There is so much more to holistic intelligence than just math and reading. In this special unit study, we’ll be exploring and strengthening your child’s emotional intelligence, delving deeper into some of the big feelings we all experience from time to time. From anger and gratitude to anxiety and resilience, we hope your whole family will walk away from this week with a deeper appreciation for emotions—and each other. Click here for our printable tracker for this week.
Note: Occasionally we include project upgrades (which can be useful for children looking for more of a challenge). We’ll mark those with the plus (+) symbol.
What you need:
Books (find at your local library or order below on Amazon):
- Your Fantastic Elastic Brain by JoAnn Deak Ph.D. (or read it here on GetEpic.com)
- After the Fall by Dan Santat (or listen to this read aloud)
- When Miles Got Mad by Sam Kurtzman-Counter (or listen to this read aloud)
- Ruby Finds a Worry by Tom Percival (or listen to this read aloud)
- The Boy with the Big Big Feelings by Britney Winn Lee (or read it here on GetEpic.com)
- Thank You, Omu! by Oge Mora (or listen to this read aloud)
Optional additional reading:
- Thanku: Poems of Gratitude by Miranda Paul – Want to build out your collection of poetry? This lovely book is full of poems that inspire gratitude and thankfulness.
Supplies (use what you have, but here are links to shop if you need anything):
- blocks (or something similar)
- square dowel rod
- jumbo popsicle stick
- plastic wrap
- fruit snack, chocolate chip, marshmallow, or other small candy
- Ziploc bags
- tissue paper, old t-shirts, string, bubble wrap, and other materials for a STEM project
- 1-2 balloons
- toilet paper roll
- tissue paper (red and orange)
- Green construction paper or green paint
- glue or tape
- 2 small green (or black) pom poms and 2 large white pom poms (or cotton balls) (this set has both sizes of pom poms)
- googly eyes
- ingredients for this slime recipe + food coloring (or you can use four colors of playdough if you don’t like slime)
- paper + access to a printer (don’t have one? we like this model)
- felt, hot glue gun + glue, thin headband (optional for upgrade craft)
- construction paper
- ingredients for these cookies (or cookie recipe of your choice)
- white cardstock
- laminator + laminator sheets (or you can use a large Ziploc bag)
- dry erase markers
- patterned paper (or you can use colorful construction paper)
- glue stick
- circle cutter (optional)
- 2 dice
What to do:
We recommend doing the below lessons in this order to build on each skill your child will develop, but don’t feel that you *need* to do them in this order. Do what works for you and your child. If they love an activity, feel free to repeat! Not a winner? Skip and try the next thing. Have fun!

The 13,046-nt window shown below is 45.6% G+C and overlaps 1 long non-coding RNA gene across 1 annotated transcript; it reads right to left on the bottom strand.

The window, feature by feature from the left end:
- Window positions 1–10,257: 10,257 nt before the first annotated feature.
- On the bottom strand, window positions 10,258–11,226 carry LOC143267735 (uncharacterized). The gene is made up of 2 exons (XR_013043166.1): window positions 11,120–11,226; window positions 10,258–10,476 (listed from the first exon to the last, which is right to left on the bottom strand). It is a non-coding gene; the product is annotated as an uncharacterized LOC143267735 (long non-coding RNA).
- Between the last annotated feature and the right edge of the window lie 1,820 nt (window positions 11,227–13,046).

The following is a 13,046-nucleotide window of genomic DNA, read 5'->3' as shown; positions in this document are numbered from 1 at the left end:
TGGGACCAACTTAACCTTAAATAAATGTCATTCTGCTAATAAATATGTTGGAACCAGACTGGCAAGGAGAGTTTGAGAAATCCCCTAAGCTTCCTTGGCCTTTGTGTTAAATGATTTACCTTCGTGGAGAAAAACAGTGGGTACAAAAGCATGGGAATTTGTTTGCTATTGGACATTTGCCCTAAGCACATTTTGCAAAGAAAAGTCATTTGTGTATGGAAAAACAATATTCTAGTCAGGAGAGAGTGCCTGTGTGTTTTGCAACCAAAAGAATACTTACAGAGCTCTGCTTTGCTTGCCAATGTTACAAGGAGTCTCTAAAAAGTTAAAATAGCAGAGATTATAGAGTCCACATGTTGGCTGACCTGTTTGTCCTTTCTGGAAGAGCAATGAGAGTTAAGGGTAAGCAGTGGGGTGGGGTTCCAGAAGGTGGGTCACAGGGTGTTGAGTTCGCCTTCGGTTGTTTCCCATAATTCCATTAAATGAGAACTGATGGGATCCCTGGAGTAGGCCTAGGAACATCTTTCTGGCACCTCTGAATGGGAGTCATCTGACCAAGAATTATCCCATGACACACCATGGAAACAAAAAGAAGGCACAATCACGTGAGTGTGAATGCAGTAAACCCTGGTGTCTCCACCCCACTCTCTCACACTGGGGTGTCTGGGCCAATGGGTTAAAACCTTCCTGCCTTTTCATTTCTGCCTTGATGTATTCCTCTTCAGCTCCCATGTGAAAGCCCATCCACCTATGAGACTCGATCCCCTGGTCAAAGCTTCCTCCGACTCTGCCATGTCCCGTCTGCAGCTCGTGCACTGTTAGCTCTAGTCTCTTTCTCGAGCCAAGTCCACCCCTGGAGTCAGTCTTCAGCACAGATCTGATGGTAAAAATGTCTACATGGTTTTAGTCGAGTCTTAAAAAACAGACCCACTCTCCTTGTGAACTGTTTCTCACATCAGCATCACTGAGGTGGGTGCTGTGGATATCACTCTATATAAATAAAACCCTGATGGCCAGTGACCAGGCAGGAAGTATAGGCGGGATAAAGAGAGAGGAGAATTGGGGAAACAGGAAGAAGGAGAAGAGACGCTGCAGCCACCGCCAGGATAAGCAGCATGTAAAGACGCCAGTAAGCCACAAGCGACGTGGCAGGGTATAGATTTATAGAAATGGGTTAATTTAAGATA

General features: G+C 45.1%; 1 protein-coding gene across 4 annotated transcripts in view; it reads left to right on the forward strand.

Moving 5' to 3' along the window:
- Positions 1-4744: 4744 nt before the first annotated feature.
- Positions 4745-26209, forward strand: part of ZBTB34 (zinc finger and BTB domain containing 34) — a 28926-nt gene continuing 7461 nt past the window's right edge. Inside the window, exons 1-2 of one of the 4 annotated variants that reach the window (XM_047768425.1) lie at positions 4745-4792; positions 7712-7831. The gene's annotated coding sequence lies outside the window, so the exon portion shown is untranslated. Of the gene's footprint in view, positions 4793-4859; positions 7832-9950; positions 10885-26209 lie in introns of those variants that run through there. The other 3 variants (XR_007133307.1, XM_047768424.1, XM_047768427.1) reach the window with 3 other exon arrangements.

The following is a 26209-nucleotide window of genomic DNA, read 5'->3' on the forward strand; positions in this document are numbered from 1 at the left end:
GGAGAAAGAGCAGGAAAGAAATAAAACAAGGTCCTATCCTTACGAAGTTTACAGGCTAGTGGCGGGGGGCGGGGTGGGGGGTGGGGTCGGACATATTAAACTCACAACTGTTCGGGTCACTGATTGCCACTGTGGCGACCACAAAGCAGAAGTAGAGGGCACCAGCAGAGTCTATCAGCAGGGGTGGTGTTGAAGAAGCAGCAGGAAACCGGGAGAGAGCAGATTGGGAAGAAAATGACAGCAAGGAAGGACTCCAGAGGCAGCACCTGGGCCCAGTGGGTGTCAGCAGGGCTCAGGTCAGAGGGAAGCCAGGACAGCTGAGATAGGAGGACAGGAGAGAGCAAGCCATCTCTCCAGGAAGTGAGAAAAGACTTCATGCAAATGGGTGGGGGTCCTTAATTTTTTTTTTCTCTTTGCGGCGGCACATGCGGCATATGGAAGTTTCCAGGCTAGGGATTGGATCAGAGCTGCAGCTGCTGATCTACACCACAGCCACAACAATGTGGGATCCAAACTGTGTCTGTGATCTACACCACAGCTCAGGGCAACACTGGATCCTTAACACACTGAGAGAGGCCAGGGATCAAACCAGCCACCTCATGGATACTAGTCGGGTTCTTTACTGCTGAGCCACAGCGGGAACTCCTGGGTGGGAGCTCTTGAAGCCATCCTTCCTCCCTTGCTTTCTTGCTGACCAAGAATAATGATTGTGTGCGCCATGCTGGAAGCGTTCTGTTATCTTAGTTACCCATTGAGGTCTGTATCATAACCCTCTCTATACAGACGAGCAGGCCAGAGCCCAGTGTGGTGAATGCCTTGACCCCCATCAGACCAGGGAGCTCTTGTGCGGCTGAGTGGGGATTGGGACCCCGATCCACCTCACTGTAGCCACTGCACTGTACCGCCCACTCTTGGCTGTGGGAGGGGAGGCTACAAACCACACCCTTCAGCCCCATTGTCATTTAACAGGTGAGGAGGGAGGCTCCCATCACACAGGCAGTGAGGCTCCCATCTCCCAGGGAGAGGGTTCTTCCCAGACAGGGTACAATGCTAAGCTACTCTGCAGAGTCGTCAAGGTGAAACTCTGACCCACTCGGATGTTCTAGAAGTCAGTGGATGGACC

Frustration is a big emotion that can get the best of all of us. But did you know that experiencing (and celebrating!) frustration and failures can actually have a positive effect on your child’s ability to persevere? This is called having a growth mindset, or believing that your talents and abilities can be improved upon through hard work, good strategies, and input from others. (source) Let’s learn more about it by reading Your Fantastic Elastic Brain.
Activity 1: Let’s practice strengthening our growth mindsets with this balancing STEM activity. Encourage your child to try all of their ideas without worrying so much if they will work or not. If something fails, celebrate what you learned from that failure! Then try a new idea.
(+) Want to keep the learning going? Consider adding a “brag about a failure” moment to your week. Once a week at dinner or another occasion when you’re all together, have everyone brag about a mistake they made that week and what they learned from it!
Activity 2: It’s not always easy to keep trying when we don’t see an immediate reward. Let’s illustrate the importance of perseverence by making these “perseverence balls” using plastic wrap and a small candy, fruit snack, or marshmallow. (Bonus: This is also a great way to strengthen fine motor skills!)
Activity 3: It can be a challenge to recover from a failure. Let’s learn how a famous character picked himself back up again in After the Fall, the story of how Humpty Dumpty got back up again. Then let’s try another problem solving STEM challenge with an egg drop activity! This post has great ideas to get you started. (Note: We recommend putting your eggs in plastic bags before dropping to minimize the mess!)
Another big emotion that can trip us up? Anger! Learning and developing patience can be a challenge for little kids, so today’s lesson will help them learn to identify anger and come up with a toolbox of strategies to manage it. Start by reading When Miles Got Mad. As you discuss the book, talk about the impact Miles’ anger had on himself and the peopel around him.
Activity 1: What is anger? What does it feel like? Let’s illustrate it with an object lesson. Start by asking your child a few questions, like:
- What kinds of things make your angry?
- How does it feel to be angry?
- What do you do with those angry feelings?
Next, take out two balloons and explain to your child that sometimes when we feel anger, we might start holding a lot of feelings inside, like fear, jealousy, frustration, resentment, etc. (As you name each emotion, add a little more air to the balloon.) These feelings can swirl around inside us, getting bigger and bigger until we feel ready to burst!
Now, ask your child what would happen if you kept adding air to the balloon. (It would either burst or escape and blow all around the room.) Demonstrate these results. Talk about the difference between the reactions and how it’s like anger. Finally, ask them what would be a safer way to get the anger out of the balloon. (Letting it out slowly!) Talk about some anger coping strategies that your family can use to deal with anger in a healthy way, and then try the next two activities.